The Books Interview: John Berger

Were you surprised by being awarded the 2009 Golden PEN?
No. The England I decided to leave more than 50 years ago was very different from the England of now that gives me this prize. Above all, there is the multi-ethnicity, the exchanges, the interchanges, on such multiple levels. It is quite extraordinarily different from the narrow England I wanted to get out of. I didn't feel very at home in England. I knew I wanted to live in Europe. Most of the artists and thinkers who inspired me were in Europe. And, perhaps at an unconscious level, which I only see in retrospect, there was an atavism: my father's father came from Trieste. Leaving took time to organise, and it was 15 years after I left that I settled in the Alps, where I now live.

Why did you decide to be a writer, not a painter?
It was a very conscious decision to stop painting - not stopping drawing - and write. A painter is like a violinist: you have to play every single day, you can't do it sporadically. For me, there were too many political urgencies to spend my life painting. Most urgent was the threat of nuclear war - the risk of course came from Washington, not Moscow. And now, living in a village is very social, much more than the city. And the practical tasks - shovelling snow, the political tasks which come on email - I do these first before I sit down to write.

It is striking how many of your books have been done as collaborations - most recently a translation with Rema Hammami, of Mahmoud Darwish's epic poem "Mural".
Yes, I really welcome collaboration. I've also done collaborations with my son Yves, my daughter, Katya, and in the years of television film in the 1960s, with Mike Dibb. The important thing about collaboration is not to make compromises. All differences of opinion have to be faced, reflected on. It's like the opposite of committees, where people are swamped by compromises. Mike Dibb remains a close friend. In the 1960s, working for television was a way of earning money - books didn't pay, I had to survive. So I did interviews, reportage. I was at ease with TV. We had this idea of making a four-programme series about the relationship between art and image. It was very low-budget, not important to anyone, so no one was on our backs. We spent six or eight months working on it. The BBC didn't believe in it and showed it very late at night. The book came as a hurried add-on.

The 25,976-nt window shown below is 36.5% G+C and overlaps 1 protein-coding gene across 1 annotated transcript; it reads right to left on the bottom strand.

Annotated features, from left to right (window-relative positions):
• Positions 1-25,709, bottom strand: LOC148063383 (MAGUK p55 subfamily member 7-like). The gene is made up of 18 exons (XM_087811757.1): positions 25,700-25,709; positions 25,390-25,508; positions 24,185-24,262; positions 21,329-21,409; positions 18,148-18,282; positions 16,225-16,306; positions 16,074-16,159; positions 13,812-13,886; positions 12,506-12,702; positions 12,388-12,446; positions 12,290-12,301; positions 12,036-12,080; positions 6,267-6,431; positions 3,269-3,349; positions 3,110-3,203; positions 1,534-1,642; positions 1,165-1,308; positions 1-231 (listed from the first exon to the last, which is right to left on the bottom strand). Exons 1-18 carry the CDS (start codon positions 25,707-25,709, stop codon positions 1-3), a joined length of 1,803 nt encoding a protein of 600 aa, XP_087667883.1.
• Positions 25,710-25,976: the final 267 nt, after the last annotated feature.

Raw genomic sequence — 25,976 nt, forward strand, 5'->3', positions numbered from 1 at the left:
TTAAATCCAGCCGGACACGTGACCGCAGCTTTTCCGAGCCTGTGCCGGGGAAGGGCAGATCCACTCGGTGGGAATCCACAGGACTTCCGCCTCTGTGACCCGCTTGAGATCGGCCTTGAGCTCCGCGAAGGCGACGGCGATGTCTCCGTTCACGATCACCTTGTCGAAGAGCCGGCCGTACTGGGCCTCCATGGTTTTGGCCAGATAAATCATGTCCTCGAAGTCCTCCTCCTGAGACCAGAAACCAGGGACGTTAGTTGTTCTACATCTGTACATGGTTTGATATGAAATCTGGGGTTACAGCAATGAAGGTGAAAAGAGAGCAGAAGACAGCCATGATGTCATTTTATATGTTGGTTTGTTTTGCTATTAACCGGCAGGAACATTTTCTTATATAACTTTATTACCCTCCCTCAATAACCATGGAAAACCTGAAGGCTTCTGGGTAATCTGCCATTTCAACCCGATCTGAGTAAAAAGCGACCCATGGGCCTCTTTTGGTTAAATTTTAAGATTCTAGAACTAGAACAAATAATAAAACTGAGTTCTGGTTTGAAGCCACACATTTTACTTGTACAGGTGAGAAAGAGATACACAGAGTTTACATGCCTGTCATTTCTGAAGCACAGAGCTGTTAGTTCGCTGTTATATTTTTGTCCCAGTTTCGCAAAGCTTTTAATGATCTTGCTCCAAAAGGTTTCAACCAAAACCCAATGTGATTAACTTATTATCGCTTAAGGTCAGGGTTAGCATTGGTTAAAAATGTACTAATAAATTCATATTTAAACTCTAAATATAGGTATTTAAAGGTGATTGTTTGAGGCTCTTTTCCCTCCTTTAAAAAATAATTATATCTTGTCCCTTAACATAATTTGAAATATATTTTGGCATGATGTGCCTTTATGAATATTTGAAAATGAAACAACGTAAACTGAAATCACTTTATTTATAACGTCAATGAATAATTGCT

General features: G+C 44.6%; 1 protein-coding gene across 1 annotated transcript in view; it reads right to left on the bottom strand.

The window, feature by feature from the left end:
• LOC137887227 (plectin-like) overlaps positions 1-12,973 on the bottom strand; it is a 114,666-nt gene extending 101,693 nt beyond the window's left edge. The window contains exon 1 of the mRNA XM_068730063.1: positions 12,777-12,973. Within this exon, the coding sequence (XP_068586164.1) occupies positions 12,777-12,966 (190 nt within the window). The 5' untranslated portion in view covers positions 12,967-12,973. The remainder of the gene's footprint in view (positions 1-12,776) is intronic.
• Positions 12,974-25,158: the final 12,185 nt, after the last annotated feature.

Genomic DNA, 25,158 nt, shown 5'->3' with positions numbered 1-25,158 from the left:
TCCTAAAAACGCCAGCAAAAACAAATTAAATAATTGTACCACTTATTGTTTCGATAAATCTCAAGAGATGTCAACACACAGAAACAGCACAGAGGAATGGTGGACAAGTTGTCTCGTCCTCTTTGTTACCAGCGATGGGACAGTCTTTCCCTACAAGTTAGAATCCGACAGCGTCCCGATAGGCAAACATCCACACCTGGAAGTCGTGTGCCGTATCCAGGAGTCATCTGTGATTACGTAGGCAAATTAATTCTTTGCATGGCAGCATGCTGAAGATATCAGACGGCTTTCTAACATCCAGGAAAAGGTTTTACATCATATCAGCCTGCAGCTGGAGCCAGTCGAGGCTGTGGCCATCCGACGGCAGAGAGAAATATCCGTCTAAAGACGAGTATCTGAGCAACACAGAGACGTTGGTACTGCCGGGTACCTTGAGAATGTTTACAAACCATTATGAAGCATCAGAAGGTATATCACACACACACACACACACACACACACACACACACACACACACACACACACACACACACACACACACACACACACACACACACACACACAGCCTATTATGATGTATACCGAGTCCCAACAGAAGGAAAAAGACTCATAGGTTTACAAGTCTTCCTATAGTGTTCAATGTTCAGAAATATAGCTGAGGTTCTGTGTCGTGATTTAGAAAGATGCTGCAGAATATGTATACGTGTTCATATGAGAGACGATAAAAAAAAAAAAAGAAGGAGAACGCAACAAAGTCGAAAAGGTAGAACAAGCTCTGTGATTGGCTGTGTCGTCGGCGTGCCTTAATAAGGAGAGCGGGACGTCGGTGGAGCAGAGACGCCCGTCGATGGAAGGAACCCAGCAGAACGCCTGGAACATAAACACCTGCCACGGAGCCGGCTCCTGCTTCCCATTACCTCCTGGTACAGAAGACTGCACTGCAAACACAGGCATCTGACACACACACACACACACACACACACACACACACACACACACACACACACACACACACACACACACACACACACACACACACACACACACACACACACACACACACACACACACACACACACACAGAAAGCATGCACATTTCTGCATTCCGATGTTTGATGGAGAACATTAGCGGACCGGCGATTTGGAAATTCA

What was it like working with Rema Hammami?
Rema and I travelled together in Palestine, and worked on this translation together, and by email, for years. We argued incessantly. Translation is such a subtle process: you have to penetrate the language, get behind it. You have to find the rhythm, the silences. Rema was the brave one who took our work to Darwish to ask what he thought. He approved. What we had was a voice - Darwish's in English, which has its own rhythm, cadence, forms of silence.

When did Palestine become central to your writing?
I've only been actively concerned with Palestine as a writer for about seven years. But the crisis, the injustice, the suffering of the Palestinians, have coexisted alongside my whole life as a writer. The length of this injustice, the lack of recognition of it by the rest of the world, while Israel pursues its own logic, totally regardless of the views of the external world - all this I was not conscious of then, but I am now. I look back on the young man I was in Paris in 1948, with Jewish friends who were thinking of going to Israel. They all wore strident blue shirts, and they gave me one, and I wore it with pride. We had an idea of what a kibbutz was to be - an ideal of a co-operative, with a healthy link to the land, a collectivity, a questioning of individuality, all of which appealed to me.

Your books and plays range across a wide spectrum of preoccupations - from the nature of seeing to the desperate lives of migrants in Europe. Do you have a favourite?
Well, if there was somebody who knew nothing about me, and I wanted them to know me a little, I would send them A Seventh Man (1975). Or, maybe I would send them a little pamphlet called Meanwhile, published in 2008.Prison, it keeps coming up, doesn't it? I wrote in that essay, "Across the planet we are living in a prison."

Interview by Victoria Brittain
John Berger's most recent book is "From A to X: a Story in Letters" (Verso, £7.99)


Follow the New Statesman team on Twitter

This article first appeared in the 18 January 2010 issue of the New Statesman, Palin Power